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Hazard, H. W. (ed.) / Volume III: The fourteenth and fifteenth centuries

VII: The Catalans and Florentines in Greece, 1380-1462,   pp. 225-277 PDF (23.4 MB)

Page 272

Greek despot of Mistra, Constantine Palaeologus, and from the north by the
Turkish commander Turakhan Beg and sultan Murad II. He paid tribute to the
Turk, to the Greek, and to the Turk again. 170 
 The medieval history of Greece was drawing to a close. On October 31, 1448,
the tired emperor John VIII died and left the city of Constantinople to his
brother, the despot of Mistra, who was pro claimed emperor as Constantine
XI on the following January 6. 171 Murad II died about two years later (on
February 5, 1451), and the young Mehmed lithe Conqueror succeeded him. Nerio
II died in the same year, and left his ducal lordship to his little son Francis
and to his second wife, the duchess Clara Zorzi (Giorgio), the daughter of
Nicholas II Zorzi of Carystus, the titular marquis of Bodonitsa. Clara fell
in love with one Bartholomew Contarini, who had come to Athens on business;
Bartholomew's father, named Priam, had been the Venetian castellan of Nauplia.
172 Bartholomew found Greece attractive and Clara more so; to live with her
in Athens he murdered his wife in Venice. Sultan Mehmed II intervened at
the behest of the Athenians and the retainers of the Acciajuoli, who may
have feared for the little Francis. Contarini was summoned, together with
the boy, to the Ottoman court at Adrianople, where he found Franco Acciajuoli,
son of the late duke Antonio II, who after his father's death had become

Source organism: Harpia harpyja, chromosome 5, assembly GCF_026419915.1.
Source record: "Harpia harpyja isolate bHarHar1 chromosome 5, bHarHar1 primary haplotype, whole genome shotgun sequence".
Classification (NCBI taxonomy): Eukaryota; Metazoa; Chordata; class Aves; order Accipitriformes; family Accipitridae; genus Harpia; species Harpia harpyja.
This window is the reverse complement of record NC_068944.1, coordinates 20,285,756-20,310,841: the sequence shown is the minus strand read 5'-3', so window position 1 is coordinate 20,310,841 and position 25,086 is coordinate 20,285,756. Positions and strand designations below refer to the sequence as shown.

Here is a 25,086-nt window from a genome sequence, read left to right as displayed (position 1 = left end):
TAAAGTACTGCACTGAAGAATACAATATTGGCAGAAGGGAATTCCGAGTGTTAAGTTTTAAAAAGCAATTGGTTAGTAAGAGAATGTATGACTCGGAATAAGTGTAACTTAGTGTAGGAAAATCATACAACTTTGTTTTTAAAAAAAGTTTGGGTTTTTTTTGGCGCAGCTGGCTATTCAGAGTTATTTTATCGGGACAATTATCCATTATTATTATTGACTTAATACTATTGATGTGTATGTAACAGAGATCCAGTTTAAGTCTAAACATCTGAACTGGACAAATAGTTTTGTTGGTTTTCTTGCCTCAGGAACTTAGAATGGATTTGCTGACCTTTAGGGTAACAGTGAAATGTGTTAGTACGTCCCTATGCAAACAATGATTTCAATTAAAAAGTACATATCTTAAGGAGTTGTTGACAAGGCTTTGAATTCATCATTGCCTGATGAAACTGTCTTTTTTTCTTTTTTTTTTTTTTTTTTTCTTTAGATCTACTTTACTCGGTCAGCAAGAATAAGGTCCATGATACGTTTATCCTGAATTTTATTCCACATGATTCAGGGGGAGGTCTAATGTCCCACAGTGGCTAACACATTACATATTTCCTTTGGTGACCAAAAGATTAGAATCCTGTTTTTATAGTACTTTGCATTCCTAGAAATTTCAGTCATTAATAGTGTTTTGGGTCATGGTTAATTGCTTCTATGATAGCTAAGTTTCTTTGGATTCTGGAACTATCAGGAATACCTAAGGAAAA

a Turkish hostage. Franco now became the last duke of Athens, but only for
a brief while (1455—1456). When he was alleged to have murdered the
wayward Clara, her indignant lover Bartholomew remonstrated with the sultan,
at whose command Omar Pasha, son of the old warrior Turakhan Beg, occu pied
the lower city of Athens. Franco held out for a while on the Acropolis. Omar
offered him "the land of Boeotia and the city of Thebes," but Athens, which
the sultan had given to Franco, he was now taking away from him: Franco might
withdraw to Thebes, and take all his possessions from the castle on the Acropolis.
173 The 
 170. Cf. Chaleocondylas, Historia, VI (CSHB, pp. 319 ff.; ed. Darko, II-1,
91 ff.); 
Chronicon breve, ad ann. 6952 (1444), appended to Ducas's Historia byzantina
(CSHB, p. 
519); Gregorovius (trans. Lampros), Athens, II, 372—374; Miller, Latins
in the Levant, pp. 
409 ff. 
 171. Cf. Sphrantzes, Chronicon minus (PG, CLVI, 1052B), and Pseudo-Sphrantzes,
An nales, III, 1 (CSHB, p. 205); Zakythinos, Le Despotat grec de Morée,
I, 240. 
 172. Chaleocondylas, Historia, IX (CSHB, p. 453; ed. Darkó, II-2
[1927], 211—212); Hopf, in Erseh and Gruber, LXXXVI (repr., II), 128;
ef. J. von Hammer-Purgstall, Ge schichte des osmanischen Reiches, II (Pest,
1828; repr. Graz, 1963), 38. 
 173. Chalcocondylas, Historia, IX (CSHB, pp. 454—455; ed. Darkó,
II-2, 212—213); Gregorovius (trans. Lampros), Athens, II, 384—388;
Miller, Latins in the Levant, pp. 437—438. Chaleocondylas, loc. cit.,
says that Oman Pasha besieged the Acropolis "for a long time." 

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